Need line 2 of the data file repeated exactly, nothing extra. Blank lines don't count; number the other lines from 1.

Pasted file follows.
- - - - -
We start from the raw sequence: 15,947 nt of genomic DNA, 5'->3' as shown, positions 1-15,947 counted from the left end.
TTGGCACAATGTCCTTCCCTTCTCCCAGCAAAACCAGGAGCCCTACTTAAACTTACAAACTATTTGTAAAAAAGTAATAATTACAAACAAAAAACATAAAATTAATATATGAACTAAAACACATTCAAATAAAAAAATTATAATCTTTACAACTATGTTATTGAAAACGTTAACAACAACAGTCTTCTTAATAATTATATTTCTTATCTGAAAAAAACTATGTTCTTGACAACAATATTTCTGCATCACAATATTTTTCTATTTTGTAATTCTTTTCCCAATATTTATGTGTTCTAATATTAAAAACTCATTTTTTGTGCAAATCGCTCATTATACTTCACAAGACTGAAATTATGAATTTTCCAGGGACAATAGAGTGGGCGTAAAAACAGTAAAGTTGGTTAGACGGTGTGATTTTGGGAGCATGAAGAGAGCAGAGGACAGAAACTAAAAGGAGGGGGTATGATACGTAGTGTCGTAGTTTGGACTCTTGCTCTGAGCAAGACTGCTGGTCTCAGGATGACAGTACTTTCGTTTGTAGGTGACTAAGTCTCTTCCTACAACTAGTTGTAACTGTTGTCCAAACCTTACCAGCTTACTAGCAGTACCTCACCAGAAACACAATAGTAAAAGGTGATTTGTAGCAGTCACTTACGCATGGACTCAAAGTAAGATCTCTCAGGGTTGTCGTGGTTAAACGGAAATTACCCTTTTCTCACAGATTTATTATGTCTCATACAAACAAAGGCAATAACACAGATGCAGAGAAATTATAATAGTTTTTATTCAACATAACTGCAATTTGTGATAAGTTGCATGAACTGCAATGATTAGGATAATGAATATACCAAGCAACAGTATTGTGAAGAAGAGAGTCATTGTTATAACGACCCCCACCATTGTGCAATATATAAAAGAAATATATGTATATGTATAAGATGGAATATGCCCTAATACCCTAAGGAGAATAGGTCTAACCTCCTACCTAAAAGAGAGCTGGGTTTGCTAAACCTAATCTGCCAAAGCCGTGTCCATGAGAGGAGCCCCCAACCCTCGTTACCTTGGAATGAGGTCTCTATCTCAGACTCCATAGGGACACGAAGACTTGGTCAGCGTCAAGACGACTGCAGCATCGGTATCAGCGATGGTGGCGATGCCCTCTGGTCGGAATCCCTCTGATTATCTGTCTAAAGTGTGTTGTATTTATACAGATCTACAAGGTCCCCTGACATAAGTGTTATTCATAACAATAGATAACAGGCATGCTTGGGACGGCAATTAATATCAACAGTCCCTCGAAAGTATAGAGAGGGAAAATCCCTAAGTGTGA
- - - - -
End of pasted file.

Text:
TTGGCACAATGTCCTTCCCTTCTCCCAGCAAAACCAGGAGCCCTACTTAAACTTACAAACTATTTGTAAAAAAGTAATAATTACAAACAAAAAACATAAAATTAATATATGAACTAAAACACATTCAAATAAAAAAATTATAATCTTTACAACTATGTTATTGAAAACGTTAACAACAACAGTCTTCTTAATAATTATATTTCTTATCTGAAAAAAACTATGTTCTTGACAACAATATTTCTGCATCACAATATTTTTCTATTTTGTAATTCTTTTCCCAATATTTATGTGTTCTAATATTAAAAACTCATTTTTTGTGCAAATCGCTCATTATACTTCACAAGACTGAAATTATGAATTTTCCAGGGACAATAGAGTGGGCGTAAAAACAGTAAAGTTGGTTAGACGGTGTGATTTTGGGAGCATGAAGAGAGCAGAGGACAGAAACTAAAAGGAGGGGGTATGATACGTAGTGTCGTAGTTTGGACTCTTGCTCTGAGCAAGACTGCTGGTCTCAGGATGACAGTACTTTCGTTTGTAGGTGACTAAGTCTCTTCCTACAACTAGTTGTAACTGTTGTCCAAACCTTACCAGCTTACTAGCAGTACCTCACCAGAAACACAATAGTAAAAGGTGATTTGTAGCAGTCACTTACGCATGGACTCAAAGTAAGATCTCTCAGGGTTGTCGTGGTTAAACGGAAATTACCCTTTTCTCACAGATTTATTATGTCTCATACAAACAAAGGCAATAACACAGATGCAGAGAAATTATAATAGTTTTTATTCAACATAACTGCAATTTGTGATAAGTTGCATGAACTGCAATGATTAGGATAATGAATATACCAAGCAACAGTATTGTGAAGAAGAGAGTCATTGTTATAACGACCCCCACCATTGTGCAATATATAAAAGAAATATATGTATATGTATAAGATGGAATATGCCCTAATACCCTAAGGAGAATAGGTCTAACCTCCTACCTAAAAGAGAGCTGGGTTTGCTAAACCTAATCTGCCAAAGCCGTGTCCATGAGAGGAGCCCCCAACCCTCGTTACCTTGGAATGAGGTCTCTATCTCAGACTCCATAGGGACACGAAGACTTGGTCAGCGTCAAGACGACTGCAGCATCGGTATCAGCGATGGTGGCGATGCCCTCTGGTCGGAATCCCTCTGATTATCTGTCTAAAGTGTGTTGTATTTATACAGATCTACAAGGTCCCCTGACATAAGTGTTATTCATAACAATAGATAACAGGCATGCTTGGGACGGCAATTAATATCAACAGTCCCTCGAAAGTATAGAGAGGGAAAATCCCTAAGTGTGA